|United States Diplomatic and Consular Staff in Tehran|
|Court||International Court of Justice|
|Full case name||Case Concerning the United States Diplomatic and Consular Staff in Tehran (United States of America v. Iran)|
|Decided||November 29, 1979|
United States of America v. Islamic Republic of Iran  ICJ 1 (also called the Case Concerning United States Diplomatic and Consular Staff in Tehran) is a public international law case (issued in two decisions) brought to the International Court of Justice by the United States of America against Iran in response to the Iran hostage crisis, where United States diplomatic offices and personnel were seized by militant revolutionaries.
On 4 November 1979 there was an armed attack by Iranian students on the United States Embassy in Tehran and they overtook it. The students, belonging to the Muslim Student Followers of the Imam's Line, did this as an act of support to the Iranian Revolution. More than sixty American diplomats and citizens were held hostage for 444 days (until January 20, 1981). Some of the hostages were released earlier, but 52 hostages were held hostage until the end. Although Iran had promised protection to the U.S. Embassy, the guards disappeared during the takeover and the government of Iran did not attempt to stop it or rescue the hostages. The U.S. arranged to meet with Iranian authorities to discuss the release of the hostages, but Ayatollah Khomeini (the leader of the Iranian Revolution) forbade officials to meet them. The U.S. ceased relations with Iran, stopped U.S. exports, oil imports, and Iranian assets were blocked.
This section needs expansion. You can help by adding to it. (June 2014)
The first decision was an Order of Provisional Measures, issued December 15, 1979. This was the court issuing an opinion not on the merits underlying the case specifically, but rather ordering preservation of the respective rights and obligations the two countries owed one another pending the final decision of the court. More specifically, the Court unanimously declared Iran should ensure the restoration of the U.S. embassy in Tehran to U.S. possession, release the hostages, and afford diplomatic officials full protections as afforded by the Vienna Convention on Diplomatic Relations.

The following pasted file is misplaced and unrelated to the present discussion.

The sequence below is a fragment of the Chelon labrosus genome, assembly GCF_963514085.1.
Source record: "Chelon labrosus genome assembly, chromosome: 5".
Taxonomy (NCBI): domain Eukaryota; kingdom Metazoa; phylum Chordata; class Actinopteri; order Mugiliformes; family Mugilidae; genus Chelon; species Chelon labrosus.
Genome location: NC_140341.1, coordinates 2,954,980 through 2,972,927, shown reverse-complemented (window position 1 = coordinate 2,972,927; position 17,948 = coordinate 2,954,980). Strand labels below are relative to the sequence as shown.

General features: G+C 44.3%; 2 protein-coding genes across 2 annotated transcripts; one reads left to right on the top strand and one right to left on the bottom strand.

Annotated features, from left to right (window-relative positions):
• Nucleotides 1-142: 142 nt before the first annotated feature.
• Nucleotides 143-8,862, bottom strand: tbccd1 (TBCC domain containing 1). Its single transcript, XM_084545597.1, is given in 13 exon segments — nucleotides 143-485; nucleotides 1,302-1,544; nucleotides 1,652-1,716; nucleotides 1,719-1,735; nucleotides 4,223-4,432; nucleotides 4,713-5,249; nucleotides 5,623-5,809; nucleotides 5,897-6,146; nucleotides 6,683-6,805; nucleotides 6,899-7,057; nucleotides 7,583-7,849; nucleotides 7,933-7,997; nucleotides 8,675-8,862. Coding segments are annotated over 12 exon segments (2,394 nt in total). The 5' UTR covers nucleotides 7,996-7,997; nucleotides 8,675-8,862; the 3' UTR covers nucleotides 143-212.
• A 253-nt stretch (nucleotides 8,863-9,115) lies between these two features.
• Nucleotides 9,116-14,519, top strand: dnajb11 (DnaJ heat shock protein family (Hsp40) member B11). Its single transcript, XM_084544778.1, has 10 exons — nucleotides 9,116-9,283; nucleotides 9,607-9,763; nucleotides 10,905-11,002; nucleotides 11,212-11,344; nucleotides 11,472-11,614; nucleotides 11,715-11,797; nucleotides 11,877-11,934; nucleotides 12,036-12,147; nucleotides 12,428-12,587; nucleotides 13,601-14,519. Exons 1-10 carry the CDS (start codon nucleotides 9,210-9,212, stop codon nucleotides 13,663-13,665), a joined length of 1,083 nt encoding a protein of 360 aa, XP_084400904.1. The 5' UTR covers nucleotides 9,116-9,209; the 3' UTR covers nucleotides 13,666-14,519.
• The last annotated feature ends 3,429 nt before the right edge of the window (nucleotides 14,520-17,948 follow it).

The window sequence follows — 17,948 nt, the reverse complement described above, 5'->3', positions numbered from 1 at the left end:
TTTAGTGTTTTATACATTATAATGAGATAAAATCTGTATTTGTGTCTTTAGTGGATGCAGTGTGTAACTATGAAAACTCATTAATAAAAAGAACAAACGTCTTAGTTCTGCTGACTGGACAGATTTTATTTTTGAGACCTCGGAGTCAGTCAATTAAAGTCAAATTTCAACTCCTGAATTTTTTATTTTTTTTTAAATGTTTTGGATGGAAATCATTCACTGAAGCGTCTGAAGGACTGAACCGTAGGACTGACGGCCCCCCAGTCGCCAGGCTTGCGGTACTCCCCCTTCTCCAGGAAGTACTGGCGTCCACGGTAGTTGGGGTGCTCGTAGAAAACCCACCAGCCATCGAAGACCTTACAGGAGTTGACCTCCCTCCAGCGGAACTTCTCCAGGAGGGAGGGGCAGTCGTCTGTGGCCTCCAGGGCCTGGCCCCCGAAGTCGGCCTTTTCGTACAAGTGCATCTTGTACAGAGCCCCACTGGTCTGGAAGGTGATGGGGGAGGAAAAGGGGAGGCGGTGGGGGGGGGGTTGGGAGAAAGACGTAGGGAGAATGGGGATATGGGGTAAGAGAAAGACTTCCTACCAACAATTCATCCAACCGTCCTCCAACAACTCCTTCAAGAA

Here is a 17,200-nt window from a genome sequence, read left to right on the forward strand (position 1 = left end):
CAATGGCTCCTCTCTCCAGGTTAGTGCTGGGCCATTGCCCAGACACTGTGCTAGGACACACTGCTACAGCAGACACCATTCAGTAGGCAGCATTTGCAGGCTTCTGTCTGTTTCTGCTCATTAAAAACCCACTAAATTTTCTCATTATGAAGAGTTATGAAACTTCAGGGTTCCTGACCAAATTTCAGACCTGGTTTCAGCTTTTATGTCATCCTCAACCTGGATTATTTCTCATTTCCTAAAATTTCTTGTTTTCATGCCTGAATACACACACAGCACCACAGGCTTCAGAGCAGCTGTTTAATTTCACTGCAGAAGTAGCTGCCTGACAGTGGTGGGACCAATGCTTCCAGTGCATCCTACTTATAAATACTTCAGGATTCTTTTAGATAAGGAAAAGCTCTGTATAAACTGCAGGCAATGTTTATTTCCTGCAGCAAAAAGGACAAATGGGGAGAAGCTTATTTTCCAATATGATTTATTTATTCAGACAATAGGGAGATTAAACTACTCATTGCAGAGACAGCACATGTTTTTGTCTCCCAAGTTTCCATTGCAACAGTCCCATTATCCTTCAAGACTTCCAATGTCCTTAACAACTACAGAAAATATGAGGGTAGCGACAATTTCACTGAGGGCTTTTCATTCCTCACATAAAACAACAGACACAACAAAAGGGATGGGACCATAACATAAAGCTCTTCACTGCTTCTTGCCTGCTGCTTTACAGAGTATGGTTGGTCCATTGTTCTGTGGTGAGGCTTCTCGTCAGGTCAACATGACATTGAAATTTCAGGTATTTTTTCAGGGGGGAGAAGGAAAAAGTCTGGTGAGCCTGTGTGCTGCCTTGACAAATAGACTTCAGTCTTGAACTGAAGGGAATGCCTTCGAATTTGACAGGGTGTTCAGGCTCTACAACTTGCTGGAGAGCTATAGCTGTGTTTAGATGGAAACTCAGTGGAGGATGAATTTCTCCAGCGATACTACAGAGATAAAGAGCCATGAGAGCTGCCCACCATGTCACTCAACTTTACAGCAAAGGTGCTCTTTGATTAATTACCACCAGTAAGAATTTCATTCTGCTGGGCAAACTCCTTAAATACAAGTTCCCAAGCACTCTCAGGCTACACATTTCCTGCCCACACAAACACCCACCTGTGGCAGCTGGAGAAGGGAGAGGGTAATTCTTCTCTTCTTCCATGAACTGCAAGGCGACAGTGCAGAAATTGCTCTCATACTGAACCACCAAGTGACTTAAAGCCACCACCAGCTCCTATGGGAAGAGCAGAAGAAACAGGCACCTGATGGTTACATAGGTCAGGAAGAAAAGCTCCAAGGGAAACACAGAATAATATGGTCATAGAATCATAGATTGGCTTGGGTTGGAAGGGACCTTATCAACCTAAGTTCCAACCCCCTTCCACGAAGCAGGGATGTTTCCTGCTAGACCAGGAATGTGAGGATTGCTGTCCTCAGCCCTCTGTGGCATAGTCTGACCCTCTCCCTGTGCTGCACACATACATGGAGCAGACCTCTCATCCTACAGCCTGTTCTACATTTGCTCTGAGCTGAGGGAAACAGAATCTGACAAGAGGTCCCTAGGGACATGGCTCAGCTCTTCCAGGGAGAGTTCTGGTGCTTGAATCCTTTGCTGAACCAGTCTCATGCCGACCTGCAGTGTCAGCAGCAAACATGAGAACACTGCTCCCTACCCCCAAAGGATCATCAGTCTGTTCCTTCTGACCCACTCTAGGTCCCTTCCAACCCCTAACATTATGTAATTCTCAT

The second decision addressed the actual merits of Iran's actions. Iran took no part in the proceedings.
The case was the first real instance of the Court and the Security Council acting together to bring a crisis to an end.
The ICJ considered the case in hand in two phases. The first phase referred to the armed attack on the US Embassy in Tehran by militants and students of Iran. The question asked was whether the militants and the students were 'agents' of the Iranian Government and therefore, acting on their behalf. The second phase comprises the whole series of facts which occurred following the completion of the occupation of the US Embassy by militants and the seizure of the Consulates.
The Court reached a judgement on 24 May 1980.
For the first question, the ICJ found the militants and students to be 'agents' of the Iranian Government, because the latter had approved and perpetuated their actions, translating occupation of the embassy and detention of the hostages into official acts of the state, of which the perpetrators, while initially acting in private capacities, were rendered agents of the Iranian state.
- International Court of Justice, 24 May 1980, Case Concerning United States Diplomatic and Consular Staff in Tehran Archived 2013-01-13 at the Wayback Machine
- International Court of Justice, United States Diplomatic and Consular Staff in Tehran (United States of America v. Iran) – proceedings, judgement, and two dissenting opinions